politicsUSA

ABBA, Blondie, The Notorious B.I.G. among 2024’s additions to National Recording Registry

ABBA, Biggie, Blondie and Rudolph enter the American audio canon. New inductees into the National Register of Records at the Library of Congress include ABBA’s 1976 album “Arrival”, The famous BIG1994’s “Ready to Die,” Blondie’s 1978 “Parallel Lines,” and Gene Autry’s 1949 version of “Rudolph the Red-Nosed Reindeer.”

Librarian of Congress Carla Hayden announced the Class of 2024’s 25 new titles Tuesday, saying in a statement that they are “worthy of preservation forever because of their cultural, historical, or aesthetic significance in the recorded sound heritage of the nation”.

“Arrival” was the fourth disco-tinged album by Swedish supergroup ABBA, and included their hits “Dancing Queen,” “Money, Money, Money,” and “Fernando.”

In 2021, CBS News Correspondent Seth Doane request members Benny Andersson and Björn Ulvaeus considered them to be the ingredients of a good pop song.

“I think a pop song should have something you don’t expect,” Andersson responded. “You know it when you hear it.”

Ulvaeus added, “Simple, but very innocent.”

From left, Abba members Benny Andersson, Anni-Frid Lyngstad, Agnetha Faltskog and Bjorn Ulvaeus pose for a photo in 1974 in Stockholm after winning the Swedish branch of the Eurovision Song Contest with their song.
From left, Abba members Benny Andersson, Anni-Frid Lyngstad, Agnetha Faltskog and Bjorn Ulvaeus pose for a photo in 1974 in Stockholm after winning the Swedish branch of the Eurovision Song Contest with their song “Waterloo” .

Olle Lindeborg/AFP via Getty Images


Blondie and singer Deborah Harry had their commercial breakthrough with “Parallel Lines”, an album with a famous black and white striped cover that featured “Heart of Glass”. He’s joined this year by another new wave classic from the same year, the Cars’ self-titled debut album.

The Notorious B.I.G.’s 1994 album “Ready to Die” featuring “Juicy” and “Big Poppa,” the only album released during his lifetime, headlines hip-hop entries that also include “La-Di-Da- Di” – Doug E. Fresh and Slick Rick’s 1985 single.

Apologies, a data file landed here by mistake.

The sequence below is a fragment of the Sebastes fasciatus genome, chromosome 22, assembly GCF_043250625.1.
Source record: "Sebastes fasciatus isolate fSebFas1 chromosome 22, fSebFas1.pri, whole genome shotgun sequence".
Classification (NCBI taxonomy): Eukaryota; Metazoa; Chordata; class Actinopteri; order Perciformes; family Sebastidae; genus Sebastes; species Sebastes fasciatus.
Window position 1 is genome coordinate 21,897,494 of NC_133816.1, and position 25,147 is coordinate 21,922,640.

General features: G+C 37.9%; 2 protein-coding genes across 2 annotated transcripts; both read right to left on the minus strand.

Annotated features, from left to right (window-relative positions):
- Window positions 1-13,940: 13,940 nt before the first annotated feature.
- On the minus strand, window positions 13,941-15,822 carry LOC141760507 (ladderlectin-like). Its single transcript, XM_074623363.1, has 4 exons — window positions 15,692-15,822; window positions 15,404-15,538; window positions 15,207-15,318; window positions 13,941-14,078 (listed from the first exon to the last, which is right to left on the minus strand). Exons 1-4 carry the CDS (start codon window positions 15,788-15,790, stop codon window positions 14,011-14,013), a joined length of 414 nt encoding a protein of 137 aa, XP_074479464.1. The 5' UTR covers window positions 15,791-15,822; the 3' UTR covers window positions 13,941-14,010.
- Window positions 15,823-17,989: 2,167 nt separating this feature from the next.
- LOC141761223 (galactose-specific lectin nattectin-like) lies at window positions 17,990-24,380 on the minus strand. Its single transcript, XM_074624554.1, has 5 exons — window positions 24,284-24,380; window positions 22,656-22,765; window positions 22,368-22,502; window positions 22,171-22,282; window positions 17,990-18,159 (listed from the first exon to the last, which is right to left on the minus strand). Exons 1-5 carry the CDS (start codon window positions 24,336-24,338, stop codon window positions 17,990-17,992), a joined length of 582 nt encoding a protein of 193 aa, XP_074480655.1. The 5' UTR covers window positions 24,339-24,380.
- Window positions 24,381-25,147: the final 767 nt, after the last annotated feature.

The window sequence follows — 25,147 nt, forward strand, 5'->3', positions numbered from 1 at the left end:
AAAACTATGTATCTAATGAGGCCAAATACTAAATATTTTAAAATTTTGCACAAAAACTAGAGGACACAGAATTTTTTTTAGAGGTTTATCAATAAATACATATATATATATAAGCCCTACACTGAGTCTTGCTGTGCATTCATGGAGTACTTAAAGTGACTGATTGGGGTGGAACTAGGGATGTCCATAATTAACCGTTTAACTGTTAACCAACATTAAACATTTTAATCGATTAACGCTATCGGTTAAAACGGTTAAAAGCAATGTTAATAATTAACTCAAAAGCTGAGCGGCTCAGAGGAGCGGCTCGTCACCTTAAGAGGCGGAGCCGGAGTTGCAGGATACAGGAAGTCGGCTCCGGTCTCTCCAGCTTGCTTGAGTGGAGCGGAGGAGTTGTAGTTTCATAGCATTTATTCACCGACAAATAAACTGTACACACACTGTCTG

Rapper Notorious BIG, aka Biggie Smalls, rolls a cigar outside his mother's house in Brooklyn, New York, on January 18, 1995.
Rapper Notorious BIG, aka Biggie Smalls, rolls a cigar outside his mother’s house in Brooklyn, New York, on January 18, 1995.

Clarence Davis/NY Daily News Archive via Getty Images


Puerto Rican singer Héctor Lavoe’s signature song, 1978’s “El Cantante,” written by Ruben Blades, will enter the docket, along with Mexican singer Juan Gabriel’s 1990 tribute to his mother, “Amor Eterno.”

Other titles considered to be among the “defining sounds of the nation’s history and culture” are Jefferson Airplane’s 1967 album “Surrealistic Pillow”, Green Day’s 1994 album “Dookie” and “Wide Open Spaces” by the Chicks in 1998.

Lily Tomlin’s 1971 sketch album, “This Is a Recording,” is the only comedy and non-musical recording on this year’s list.

Autry, the singing cowboy who was among America’s biggest stars of the mid-20th century, recorded the definitive version of “Rudolph, the Red-Nosed Reindeer.” Last year, a new holiday staple, Mariah Carey’s “All I Want For Christmas Is You,” joined the roster, which now stands at 650 songs.

Also on the list is Jackie Brenston and His Delta Cats’ “Rocket ’88’,” the 1951 single that some say was the first rock ‘n’ roll song.

Career-defining singles from several canonical artists also enter the docket, including Johnny Mathis’ “Chances Are,” Bobby McFerrin’s “Don’t Worry, Be Happy,” Patti Page’s “The Tennessee Waltz,” and Patti Page’s “Ain ‘ “No Sun” by Bill Withers.

Grub5

Back to top button